There are many facets to measuring training success, each with unique potential to showcase value using metrics and application-based knowledge. For example, instructor-led training (ILT) might be measured with both surveys to measure feelings and assessments to measure understanding of the content, which can paint a compelling picture of the successes and opportunities for the training program. These learner-driven insights are critical to an L&D professional because they can be used to gain support from organizational stakeholders using their own employee’s words — it doesn’t get much easier than that!
However, stopping here can be a detriment to the long-term partnerships necessary for continued learning growth. This is because most leaders want to know how the information will be applied in relation to the learner’s role, not just how it was retained in the classroom. Thus, the need for measuring on-the-job training (OJT) and how information is applied becomes clear. But how can an L&D professional do this without being in the role they train for?
This article provides key tips and tricks to start measuring the success of OJT regardless of the size of your learning function.
Tip No. 1: Understand the Current OJT Process
Before measuring anything OJT related, you must understand the current process. If stakeholders say there is no learning available to employees in certain roles, they may be limiting how they define “learning.” For successful training outcomes, there’s always a form of OJT that should occur. While job shadowing, role-playing and coaching are common examples, the method depends on the individual type of role and level of practice needed to perform key job responsibilities and tasks effectively. Some questions to ask the stakeholders to better understand the OJT process would be:
- What do you have the learners do after learning new content (e.g., practice, shadow a tenured employee, etc.)?
- Are there any role-specific resources you have the learner review prior to getting started (e.g., job aids, procedures, etc.)?
- What does mastery of the role look like/what indicates a top performer in the role (e.g., metrics used, personality traits, etc.)?
Asking these discovery questions can allow an L&D professional to better understand the OJT that occurs in the role and set them up for success when it comes to continued support in learning initiatives.
Before measuring anything OJT related, you must understand the current process.
Tip No. 2: Develop a Consistent Measurement Plan
Once you have an idea of what to measure, the next step is to determine how you will do it. In many cases, organizations use a checklist of sorts to monitor a learner’s OJT plan. In other situations, organizations rely on qualitative feedback from observations to track the learner’s time participating in OJT. Regardless of the collection process used, L&D professionals must ensure it is consistent. To do so, some deeper questions must be asked to stakeholders, such as:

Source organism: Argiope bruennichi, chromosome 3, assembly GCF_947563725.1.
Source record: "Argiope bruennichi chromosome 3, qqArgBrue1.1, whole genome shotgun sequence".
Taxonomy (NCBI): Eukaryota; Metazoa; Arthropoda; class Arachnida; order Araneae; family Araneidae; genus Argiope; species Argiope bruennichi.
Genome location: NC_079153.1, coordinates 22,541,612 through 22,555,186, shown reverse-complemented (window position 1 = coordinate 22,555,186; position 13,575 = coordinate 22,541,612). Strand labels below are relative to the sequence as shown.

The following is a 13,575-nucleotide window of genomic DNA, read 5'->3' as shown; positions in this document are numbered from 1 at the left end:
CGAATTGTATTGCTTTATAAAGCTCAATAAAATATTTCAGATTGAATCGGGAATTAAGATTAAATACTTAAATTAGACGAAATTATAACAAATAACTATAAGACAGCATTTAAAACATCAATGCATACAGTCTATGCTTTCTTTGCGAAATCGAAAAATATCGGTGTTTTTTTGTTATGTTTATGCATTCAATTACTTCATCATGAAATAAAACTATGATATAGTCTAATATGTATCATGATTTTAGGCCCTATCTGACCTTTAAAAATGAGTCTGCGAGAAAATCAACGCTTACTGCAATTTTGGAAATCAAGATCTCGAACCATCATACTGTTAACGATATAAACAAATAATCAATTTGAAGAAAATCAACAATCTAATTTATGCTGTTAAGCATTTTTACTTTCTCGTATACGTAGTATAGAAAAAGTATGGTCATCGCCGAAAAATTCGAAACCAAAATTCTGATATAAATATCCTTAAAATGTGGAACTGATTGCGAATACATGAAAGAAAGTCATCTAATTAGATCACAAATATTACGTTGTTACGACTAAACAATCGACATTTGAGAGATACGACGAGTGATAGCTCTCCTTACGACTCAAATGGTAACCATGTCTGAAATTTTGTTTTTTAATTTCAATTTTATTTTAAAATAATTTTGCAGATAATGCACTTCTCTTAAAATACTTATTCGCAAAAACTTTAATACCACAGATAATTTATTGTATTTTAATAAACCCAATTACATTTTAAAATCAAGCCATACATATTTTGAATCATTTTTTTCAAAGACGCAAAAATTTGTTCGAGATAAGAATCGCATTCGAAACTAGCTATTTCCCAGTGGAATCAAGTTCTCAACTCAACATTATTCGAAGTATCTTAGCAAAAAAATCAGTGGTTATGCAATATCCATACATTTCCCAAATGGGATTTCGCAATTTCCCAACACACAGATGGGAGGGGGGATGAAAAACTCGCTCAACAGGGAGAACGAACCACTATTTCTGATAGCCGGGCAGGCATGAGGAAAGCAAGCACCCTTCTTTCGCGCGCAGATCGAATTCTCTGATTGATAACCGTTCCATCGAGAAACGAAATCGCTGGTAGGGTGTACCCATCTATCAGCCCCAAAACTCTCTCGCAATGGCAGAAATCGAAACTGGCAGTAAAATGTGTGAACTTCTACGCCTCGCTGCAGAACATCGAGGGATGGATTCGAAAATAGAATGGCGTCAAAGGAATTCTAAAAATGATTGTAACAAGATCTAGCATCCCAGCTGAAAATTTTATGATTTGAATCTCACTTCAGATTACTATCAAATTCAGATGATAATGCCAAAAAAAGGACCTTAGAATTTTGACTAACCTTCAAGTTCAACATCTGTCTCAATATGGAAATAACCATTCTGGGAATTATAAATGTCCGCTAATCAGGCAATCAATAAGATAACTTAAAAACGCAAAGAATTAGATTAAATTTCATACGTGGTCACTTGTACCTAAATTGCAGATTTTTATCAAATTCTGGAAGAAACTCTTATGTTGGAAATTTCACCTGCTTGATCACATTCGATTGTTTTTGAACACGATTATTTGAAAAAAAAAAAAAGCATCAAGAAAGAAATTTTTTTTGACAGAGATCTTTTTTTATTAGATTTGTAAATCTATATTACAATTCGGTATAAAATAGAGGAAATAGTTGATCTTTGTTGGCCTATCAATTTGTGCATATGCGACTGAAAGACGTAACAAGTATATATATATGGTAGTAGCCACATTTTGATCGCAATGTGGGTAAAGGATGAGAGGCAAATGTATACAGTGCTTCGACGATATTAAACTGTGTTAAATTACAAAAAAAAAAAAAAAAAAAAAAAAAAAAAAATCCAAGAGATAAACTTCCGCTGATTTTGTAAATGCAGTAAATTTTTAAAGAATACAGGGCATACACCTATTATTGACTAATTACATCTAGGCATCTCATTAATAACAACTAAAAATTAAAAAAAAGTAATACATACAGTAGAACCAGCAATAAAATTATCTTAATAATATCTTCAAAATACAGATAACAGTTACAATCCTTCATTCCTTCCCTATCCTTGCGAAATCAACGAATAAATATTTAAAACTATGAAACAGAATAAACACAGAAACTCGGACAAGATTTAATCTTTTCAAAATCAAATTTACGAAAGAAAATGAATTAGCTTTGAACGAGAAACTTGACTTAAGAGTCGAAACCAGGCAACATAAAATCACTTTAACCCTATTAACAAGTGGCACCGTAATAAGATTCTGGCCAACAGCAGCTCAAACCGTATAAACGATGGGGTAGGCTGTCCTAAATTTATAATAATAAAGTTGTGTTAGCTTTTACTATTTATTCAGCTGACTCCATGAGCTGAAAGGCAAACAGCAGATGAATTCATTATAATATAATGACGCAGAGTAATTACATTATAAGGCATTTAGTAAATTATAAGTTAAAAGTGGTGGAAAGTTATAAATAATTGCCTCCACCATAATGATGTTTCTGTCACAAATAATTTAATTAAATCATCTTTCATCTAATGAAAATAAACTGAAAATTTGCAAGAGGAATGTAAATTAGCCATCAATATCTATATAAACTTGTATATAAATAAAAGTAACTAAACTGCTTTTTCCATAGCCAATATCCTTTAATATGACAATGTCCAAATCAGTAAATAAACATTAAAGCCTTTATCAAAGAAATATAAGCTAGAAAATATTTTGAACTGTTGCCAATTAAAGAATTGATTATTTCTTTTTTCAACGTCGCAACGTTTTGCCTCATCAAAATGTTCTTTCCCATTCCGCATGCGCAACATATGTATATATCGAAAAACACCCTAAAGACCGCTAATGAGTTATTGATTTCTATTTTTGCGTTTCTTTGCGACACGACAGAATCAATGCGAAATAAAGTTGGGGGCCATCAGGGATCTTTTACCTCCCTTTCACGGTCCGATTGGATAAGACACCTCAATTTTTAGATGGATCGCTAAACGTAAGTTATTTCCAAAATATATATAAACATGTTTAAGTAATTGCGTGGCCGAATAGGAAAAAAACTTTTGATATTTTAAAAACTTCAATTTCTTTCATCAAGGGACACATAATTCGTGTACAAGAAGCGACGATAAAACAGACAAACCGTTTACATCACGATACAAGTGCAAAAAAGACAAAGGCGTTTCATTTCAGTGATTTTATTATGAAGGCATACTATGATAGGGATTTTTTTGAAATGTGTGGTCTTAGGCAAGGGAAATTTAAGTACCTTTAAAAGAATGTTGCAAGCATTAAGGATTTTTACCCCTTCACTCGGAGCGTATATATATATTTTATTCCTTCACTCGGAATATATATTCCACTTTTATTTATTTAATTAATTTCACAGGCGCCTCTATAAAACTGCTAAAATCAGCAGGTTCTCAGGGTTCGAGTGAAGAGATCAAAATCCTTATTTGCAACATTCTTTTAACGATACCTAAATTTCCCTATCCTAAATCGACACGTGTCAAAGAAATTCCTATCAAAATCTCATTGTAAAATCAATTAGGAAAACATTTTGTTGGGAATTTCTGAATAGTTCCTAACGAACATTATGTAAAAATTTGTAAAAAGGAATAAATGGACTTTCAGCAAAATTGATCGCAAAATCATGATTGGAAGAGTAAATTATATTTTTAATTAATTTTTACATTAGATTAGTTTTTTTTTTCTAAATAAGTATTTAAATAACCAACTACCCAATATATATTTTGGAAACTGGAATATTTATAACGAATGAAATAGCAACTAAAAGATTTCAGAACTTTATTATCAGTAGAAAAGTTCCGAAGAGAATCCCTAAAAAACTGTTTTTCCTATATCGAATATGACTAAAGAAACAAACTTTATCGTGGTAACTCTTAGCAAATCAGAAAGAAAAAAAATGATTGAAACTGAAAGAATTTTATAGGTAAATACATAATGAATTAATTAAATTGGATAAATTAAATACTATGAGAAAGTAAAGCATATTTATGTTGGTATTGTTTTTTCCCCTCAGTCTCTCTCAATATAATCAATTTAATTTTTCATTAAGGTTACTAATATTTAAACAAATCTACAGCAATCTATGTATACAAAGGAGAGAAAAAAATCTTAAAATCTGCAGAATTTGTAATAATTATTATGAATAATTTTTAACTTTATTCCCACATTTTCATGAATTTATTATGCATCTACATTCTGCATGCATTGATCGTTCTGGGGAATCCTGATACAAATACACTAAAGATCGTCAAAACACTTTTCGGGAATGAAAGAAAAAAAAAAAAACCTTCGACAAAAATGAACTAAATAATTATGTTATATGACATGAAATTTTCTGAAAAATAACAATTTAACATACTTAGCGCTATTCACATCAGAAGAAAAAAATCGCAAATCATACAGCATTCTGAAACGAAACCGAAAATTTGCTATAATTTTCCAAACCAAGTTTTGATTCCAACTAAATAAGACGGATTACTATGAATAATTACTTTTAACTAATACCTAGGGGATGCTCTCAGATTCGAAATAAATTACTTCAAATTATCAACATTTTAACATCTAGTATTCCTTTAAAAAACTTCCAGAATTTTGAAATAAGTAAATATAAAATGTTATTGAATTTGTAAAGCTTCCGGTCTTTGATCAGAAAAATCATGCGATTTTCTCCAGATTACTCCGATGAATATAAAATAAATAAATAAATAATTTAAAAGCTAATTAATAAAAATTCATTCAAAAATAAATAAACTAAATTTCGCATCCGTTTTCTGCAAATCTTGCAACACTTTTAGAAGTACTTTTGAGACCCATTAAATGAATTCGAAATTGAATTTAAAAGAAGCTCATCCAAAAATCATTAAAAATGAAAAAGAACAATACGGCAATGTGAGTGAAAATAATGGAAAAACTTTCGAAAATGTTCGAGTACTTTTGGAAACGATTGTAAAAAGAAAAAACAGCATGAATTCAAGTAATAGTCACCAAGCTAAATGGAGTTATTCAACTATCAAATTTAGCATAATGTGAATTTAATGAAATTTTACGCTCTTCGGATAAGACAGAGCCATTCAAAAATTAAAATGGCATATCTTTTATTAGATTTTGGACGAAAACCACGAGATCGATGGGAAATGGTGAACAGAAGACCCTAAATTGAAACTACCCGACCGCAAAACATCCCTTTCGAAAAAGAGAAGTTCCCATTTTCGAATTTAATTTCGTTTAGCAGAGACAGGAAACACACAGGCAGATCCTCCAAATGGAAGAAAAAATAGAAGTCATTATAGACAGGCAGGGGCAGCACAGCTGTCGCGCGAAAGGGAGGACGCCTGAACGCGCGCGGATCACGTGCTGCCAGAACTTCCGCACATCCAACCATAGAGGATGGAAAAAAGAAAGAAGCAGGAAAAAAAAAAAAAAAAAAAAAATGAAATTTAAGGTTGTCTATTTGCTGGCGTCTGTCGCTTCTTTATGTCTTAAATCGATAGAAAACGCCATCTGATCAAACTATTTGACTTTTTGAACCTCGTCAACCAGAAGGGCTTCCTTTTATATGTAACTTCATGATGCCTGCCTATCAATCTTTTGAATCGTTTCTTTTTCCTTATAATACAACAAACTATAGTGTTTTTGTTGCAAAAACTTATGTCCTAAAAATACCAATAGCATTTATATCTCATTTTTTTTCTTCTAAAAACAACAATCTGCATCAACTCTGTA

- Which people are responsible for a learner’s OJT (e.g., their leader, a subject matter expert, etc.)?
- Which types of documentation occur throughout their OJT (e.g., physical checklist, surveys, etc.)?
- Where is the documentation stored after training completion (e.g., with the leaders, in a filing cabinet, etc.)?
- How could that documentation be automated?
The final question above is essential to making the measurement plan easy and sustainable — if you can automate the OJT collection process using existing tools, the burden of collecting the documentation diminishes. These existing tools could be a learning management system (LMS), a communication tool already used by the organization, or a site that generates graphs based on survey responses. Whichever your organization decides to use, the strengths of both technology and learning administration are important investments in a consistent OJT measurement plan.
Tip No. 3: Be Communicative
The key to any partnership is communication and the L&D professional measuring the success of OJT should be ready to share findings such as:
- Strengths of the current process.
- Recommendations to improve the consistency of OJT.
- Trends from the data.
Sharing these details in easy-to-understand formats can help demonstrate the value added by having L&D involved in the OJT process. In doing so, your L&D function can become a better strategic partner for the organization through data-driven and application-based success measurement.
By Parker Donnafield, CPTM